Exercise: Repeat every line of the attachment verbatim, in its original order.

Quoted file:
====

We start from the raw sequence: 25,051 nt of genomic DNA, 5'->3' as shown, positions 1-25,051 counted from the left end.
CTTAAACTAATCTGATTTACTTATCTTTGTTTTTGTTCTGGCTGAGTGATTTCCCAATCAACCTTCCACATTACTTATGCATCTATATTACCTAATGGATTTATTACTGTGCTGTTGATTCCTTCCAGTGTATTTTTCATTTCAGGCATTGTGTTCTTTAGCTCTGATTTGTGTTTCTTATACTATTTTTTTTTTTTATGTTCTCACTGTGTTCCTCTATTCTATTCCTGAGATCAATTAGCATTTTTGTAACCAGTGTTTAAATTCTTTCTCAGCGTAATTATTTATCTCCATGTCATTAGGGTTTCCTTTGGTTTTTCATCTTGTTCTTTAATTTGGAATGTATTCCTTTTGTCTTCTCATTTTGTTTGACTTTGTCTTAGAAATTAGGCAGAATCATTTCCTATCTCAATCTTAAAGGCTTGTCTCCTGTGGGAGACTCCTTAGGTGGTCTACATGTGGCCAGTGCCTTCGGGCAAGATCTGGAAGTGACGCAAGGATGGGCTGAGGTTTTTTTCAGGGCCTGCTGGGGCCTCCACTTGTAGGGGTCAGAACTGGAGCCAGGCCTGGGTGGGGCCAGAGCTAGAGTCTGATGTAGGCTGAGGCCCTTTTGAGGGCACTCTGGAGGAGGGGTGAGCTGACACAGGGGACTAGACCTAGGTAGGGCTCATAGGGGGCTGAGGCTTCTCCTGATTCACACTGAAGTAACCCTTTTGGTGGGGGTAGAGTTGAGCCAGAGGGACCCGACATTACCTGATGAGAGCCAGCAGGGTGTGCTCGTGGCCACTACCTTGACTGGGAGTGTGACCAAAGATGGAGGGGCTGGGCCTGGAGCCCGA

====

We start from the raw sequence: 25,051 nt of genomic DNA, 5'->3' as shown, positions 1-25,051 counted from the left end.
CTTAAACTAATCTGATTTACTTATCTTTGTTTTTGTTCTGGCTGAGTGATTTCCCAATCAACCTTCCACATTACTTATGCATCTATATTACCTAATGGATTTATTACTGTGCTGTTGATTCCTTCCAGTGTATTTTTCATTTCAGGCATTGTGTTCTTTAGCTCTGATTTGTGTTTCTTATACTATTTTTTTTTTTTATGTTCTCACTGTGTTCCTCTATTCTATTCCTGAGATCAATTAGCATTTTTGTAACCAGTGTTTAAATTCTTTCTCAGCGTAATTATTTATCTCCATGTCATTAGGGTTTCCTTTGGTTTTTCATCTTGTTCTTTAATTTGGAATGTATTCCTTTTGTCTTCTCATTTTGTTTGACTTTGTCTTAGAAATTAGGCAGAATCATTTCCTATCTCAATCTTAAAGGCTTGTCTCCTGTGGGAGACTCCTTAGGTGGTCTACATGTGGCCAGTGCCTTCGGGCAAGATCTGGAAGTGACGCAAGGATGGGCTGAGGTTTTTTTCAGGGCCTGCTGGGGCCTCCACTTGTAGGGGTCAGAACTGGAGCCAGGCCTGGGTGGGGCCAGAGCTAGAGTCTGATGTAGGCTGAGGCCCTTTTGAGGGCACTCTGGAGGAGGGGTGAGCTGACACAGGGGACTAGACCTAGGTAGGGCTCATAGGGGGCTGAGGCTTCTCCTGATTCACACTGAAGTAACCCTTTTGGTGGGGGTAGAGTTGAGCCAGAGGGACCCGACATTACCTGATGAGAGCCAGCAGGGTGTGCTCGTGGCCACTACCTTGACTGGGAGTGTGACCAAAGATGGAGGGGCTGGGCCTGGAGCCCGA